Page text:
Kootenai Medical Center in Coeur d'Alene, ID, is among the country's most technologically advanced m

Medical diagnostic imaging is one of the fastest growing areas in medicine. Much of this growth is fueled by advances in technology that make it possible for radiologists, doctors who specialize in diagnostic imaging and imaging treatments, to provide quicker and more accurate diagnoses. When selecting precision LCD monitors to integrate into their growing diagnostic imaging department, radiologists at the Kootenai Medical Center chose Eizo RadiForce R11 and R12 monitors for their quality, accuracy and reliability.
“In radiology, interpreting the image is critical,” said Scott Venera, director of Radiology for Kootenai Medical Center (KMC). “The radiologists are making critical decisions based on very subtle differences, so the image has to be very crisp. It requires a level of accuracy that most PC monitors are just not capable of delivering.”
Radiologists at KMC are diagnostic detectives, using their skills in interpreting X-rays, CT scans, MRIs and ultrasounds to assess their patient’s treatments. Instead of having a physical X-ray folder stored at a doctor’s office, KMC patients have a virtual X-ray jacket or “rack” where diagnostic images are stored digitally. Patient racks are stored on a network shared by KMC and seven other hospitals in its region, so patients can move between the hospitals without worrying about lost X-rays or incurring costs for unnecessary X-rays. At KMC, radiologists and other doctors have access to the images from four radiology workstations and three critical areas, the emergency room, intensive care and patient receiving.
When the staff at KMC decided to expand the number of radiology workstations and replace older monitors, they sought input from the IT department, purchasing and the radiologist themselves.
“Out of the three vendors (offering LCD monitors) that we looked at, I thought the Eizo RadiForce monitor had the best resolution and superior image quality,” said Arne Michalson, M.D., director of nuclear medicine and staff radiologist. “The monitor’s capability to show images at very high-definition combined with brightness control makes it easier for us to make the right diagnosis.”
“The criteria we used to judge the competition was ease of integration, price and the technical capability of the monitor to handle radiology images,” said Thomas Legal, vice president of Finance and Information Services. “We offer a full range of diagnostic imaging services, so the monitor had to be able to handle all of the services we offer, whether it was MRIs, CT scans, nuclear medicine, ultrasound or echocardiology.” RadiForce monitors are certified to meet the strictest medical safety and EMC emissions standards, including CE Medical Device Directive.
After using the RadiForce monitors at the hospital, the radiologists at KMC discovered additional benefits including their ergonomic design. “The Eizo monitors aren’t as hot. They don’t flicker, and their slim design gives you more workspace,” said Carl Ley, M.D., chief staff radiologist.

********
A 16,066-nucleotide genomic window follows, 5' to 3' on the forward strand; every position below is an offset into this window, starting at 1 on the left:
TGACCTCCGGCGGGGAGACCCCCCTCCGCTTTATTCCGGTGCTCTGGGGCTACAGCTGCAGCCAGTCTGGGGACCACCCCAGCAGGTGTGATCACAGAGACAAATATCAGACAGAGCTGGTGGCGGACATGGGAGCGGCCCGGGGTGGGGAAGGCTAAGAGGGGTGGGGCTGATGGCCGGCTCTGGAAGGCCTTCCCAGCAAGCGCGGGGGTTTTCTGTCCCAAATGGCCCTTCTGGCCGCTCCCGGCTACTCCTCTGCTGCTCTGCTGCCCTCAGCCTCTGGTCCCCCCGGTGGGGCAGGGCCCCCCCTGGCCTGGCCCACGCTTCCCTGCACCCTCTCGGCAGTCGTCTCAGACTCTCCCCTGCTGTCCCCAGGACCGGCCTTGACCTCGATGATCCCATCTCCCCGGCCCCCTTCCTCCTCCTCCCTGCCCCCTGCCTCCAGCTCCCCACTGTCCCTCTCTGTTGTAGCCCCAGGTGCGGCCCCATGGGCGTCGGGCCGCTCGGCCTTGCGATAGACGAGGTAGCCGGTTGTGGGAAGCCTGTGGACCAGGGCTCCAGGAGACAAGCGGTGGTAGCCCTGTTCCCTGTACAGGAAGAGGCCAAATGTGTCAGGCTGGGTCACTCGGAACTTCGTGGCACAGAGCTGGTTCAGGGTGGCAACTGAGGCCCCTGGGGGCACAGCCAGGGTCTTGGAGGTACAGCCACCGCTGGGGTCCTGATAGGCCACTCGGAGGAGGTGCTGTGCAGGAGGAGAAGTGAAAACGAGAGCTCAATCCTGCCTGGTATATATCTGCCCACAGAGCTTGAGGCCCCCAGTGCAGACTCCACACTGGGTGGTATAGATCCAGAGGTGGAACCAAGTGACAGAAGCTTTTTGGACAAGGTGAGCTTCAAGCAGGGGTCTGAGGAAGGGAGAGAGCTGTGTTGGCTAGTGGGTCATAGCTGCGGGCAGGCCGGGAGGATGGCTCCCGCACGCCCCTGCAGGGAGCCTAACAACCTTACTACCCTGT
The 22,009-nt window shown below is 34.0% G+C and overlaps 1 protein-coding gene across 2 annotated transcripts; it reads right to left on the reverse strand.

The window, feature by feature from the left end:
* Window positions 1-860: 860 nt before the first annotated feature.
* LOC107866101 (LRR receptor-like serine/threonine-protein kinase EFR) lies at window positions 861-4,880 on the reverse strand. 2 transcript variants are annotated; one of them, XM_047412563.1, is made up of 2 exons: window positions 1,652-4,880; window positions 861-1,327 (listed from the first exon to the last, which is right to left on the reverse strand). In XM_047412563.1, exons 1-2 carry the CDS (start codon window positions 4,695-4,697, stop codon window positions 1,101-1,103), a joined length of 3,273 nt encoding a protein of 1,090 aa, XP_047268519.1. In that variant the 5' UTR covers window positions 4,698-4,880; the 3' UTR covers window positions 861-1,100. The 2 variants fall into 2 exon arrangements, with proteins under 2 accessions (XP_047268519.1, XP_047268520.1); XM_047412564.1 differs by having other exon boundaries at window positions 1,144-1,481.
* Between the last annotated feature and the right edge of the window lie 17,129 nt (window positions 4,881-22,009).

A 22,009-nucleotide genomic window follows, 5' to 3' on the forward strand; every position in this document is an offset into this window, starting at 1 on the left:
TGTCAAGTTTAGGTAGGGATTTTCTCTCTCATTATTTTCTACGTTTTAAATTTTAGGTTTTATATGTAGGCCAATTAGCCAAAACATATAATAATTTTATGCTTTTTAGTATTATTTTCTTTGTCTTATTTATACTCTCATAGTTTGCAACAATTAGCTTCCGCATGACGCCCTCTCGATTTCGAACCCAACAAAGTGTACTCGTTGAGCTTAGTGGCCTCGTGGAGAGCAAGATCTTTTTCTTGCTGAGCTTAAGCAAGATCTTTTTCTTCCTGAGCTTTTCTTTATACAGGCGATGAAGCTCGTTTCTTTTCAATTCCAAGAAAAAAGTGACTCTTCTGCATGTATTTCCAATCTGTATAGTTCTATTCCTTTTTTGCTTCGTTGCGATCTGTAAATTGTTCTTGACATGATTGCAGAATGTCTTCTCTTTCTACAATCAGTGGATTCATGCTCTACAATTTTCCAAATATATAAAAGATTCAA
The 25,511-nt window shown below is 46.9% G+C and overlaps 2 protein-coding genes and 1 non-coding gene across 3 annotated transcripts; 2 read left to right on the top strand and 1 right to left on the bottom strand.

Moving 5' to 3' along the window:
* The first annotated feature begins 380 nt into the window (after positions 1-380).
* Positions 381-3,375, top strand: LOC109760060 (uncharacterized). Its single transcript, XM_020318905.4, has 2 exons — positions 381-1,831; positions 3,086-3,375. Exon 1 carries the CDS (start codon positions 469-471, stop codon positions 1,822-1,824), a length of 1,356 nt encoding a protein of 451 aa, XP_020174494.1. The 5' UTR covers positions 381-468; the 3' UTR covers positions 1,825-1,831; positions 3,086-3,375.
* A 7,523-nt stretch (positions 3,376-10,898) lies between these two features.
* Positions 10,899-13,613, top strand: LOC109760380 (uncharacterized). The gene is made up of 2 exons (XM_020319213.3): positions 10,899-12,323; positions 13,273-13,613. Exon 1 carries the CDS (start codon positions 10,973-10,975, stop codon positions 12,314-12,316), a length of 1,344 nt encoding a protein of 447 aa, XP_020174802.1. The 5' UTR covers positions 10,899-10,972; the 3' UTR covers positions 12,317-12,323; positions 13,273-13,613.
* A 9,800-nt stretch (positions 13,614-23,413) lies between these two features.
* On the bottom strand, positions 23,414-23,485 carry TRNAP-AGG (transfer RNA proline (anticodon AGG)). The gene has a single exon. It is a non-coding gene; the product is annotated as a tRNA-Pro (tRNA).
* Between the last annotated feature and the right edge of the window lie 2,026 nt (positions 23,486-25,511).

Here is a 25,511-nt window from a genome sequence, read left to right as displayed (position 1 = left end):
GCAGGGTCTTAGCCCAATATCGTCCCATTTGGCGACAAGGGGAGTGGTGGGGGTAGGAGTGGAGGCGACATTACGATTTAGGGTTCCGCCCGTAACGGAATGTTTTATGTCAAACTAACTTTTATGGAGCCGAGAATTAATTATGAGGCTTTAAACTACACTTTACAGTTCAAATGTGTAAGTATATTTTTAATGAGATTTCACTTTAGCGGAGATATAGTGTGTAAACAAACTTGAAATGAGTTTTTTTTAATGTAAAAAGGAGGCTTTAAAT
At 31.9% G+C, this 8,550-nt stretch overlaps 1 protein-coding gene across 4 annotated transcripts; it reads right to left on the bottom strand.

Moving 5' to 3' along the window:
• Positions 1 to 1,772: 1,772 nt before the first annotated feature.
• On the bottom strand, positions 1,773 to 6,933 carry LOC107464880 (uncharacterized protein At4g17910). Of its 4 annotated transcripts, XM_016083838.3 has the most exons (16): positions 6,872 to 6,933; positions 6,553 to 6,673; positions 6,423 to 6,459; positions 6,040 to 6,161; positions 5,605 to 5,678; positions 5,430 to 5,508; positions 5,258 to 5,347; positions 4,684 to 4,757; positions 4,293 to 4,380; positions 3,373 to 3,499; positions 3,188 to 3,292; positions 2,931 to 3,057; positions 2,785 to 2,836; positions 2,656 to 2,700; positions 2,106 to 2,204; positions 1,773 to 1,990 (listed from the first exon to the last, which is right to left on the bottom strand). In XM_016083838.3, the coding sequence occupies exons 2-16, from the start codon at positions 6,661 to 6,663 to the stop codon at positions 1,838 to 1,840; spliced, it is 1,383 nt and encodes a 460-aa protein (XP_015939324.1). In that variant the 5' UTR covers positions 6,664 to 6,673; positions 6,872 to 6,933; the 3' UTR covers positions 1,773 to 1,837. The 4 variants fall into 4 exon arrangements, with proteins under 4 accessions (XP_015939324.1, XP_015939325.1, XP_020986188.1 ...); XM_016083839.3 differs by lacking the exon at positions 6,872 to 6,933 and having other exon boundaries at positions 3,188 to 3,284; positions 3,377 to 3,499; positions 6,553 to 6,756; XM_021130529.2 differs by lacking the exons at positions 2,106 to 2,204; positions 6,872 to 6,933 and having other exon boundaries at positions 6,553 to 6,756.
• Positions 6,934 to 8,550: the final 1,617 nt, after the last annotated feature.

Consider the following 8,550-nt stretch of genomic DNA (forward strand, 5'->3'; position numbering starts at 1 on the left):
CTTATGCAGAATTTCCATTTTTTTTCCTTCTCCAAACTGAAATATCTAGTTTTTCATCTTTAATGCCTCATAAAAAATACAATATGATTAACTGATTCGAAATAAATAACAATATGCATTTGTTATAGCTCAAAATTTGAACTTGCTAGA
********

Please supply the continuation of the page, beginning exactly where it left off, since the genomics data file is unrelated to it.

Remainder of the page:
The Eizo RadiForce monitor’s thin bezel design and two DVI output terminals for dual-panel setups make it easier to view and work with an image across two monitors. “We like the fact that all Eizo’s color and grayscale monitors are the same shape. If you’re using the mouse to move your curser across the screen between two monitors, the curser flows in sync between them,” said Ley.
The radiology department also likes the fact that Eizo monitors are easy to calibrate and keep in sync throughout the medical center. The ToneCurve Tuning Utility, developed by Eizo, allows for adjustments of selected tones from a palette of 1,021 colors and grayscale tones in high and low brightness areas of the screen. This makes it possible to fine tune an image with great accuracy.
Once a range of display values and the gamma input have been set with the ToneCurve Tuning Utility, they can be saved to the control PC and shared with other RadiForce R11 and R12 units through a USB connection. And with Eizo’s RadiNET and RadiNET Pro, administrators can check and modify the settings for each monitor directly from the host server.
“Since LCD monitors gradually exhibit change over time, calibration is very important,” said Venera. “If you have to rely on a person running around to each individual set of monitors to calibrate them, it’s time and resource intensive. Eizo’s work on calibration, especially the auto calibration offered on the RadiCS GX2 and RadiCS RX1 monitors, streamlines that function.”
Eizo’s front-button-operated Fine Contrast consists of six user-selectable modes each with default settings for image parameters such as contrast, brightness and gamma. It includes two DICOM modes, DICOM-BL and DICOM-CL for blue base and clear base film, as well as custom, sRGB, calibration and text modes. “The DICOM presets, which were developed for radiology, help the radiologist arrive at their diagnosis sooner,” said Venera.
KMC’s switch from film to a filmless diagnostic imaging environment has resulted in significant savings for the hospital and its patients. “Digital radiology was a smart investment for Kootenai,” said Legal. “You don’t have to buy, process, store or transport the film, and online accessibility makes the images accessible for all the physicians. We can provide instant access to the information.”
“Eizo’s RadiForce monitors are an important part of the infrastructure that we had to have in order to develop our filmless diagnostic imaging department,” said Dr. Michalson.

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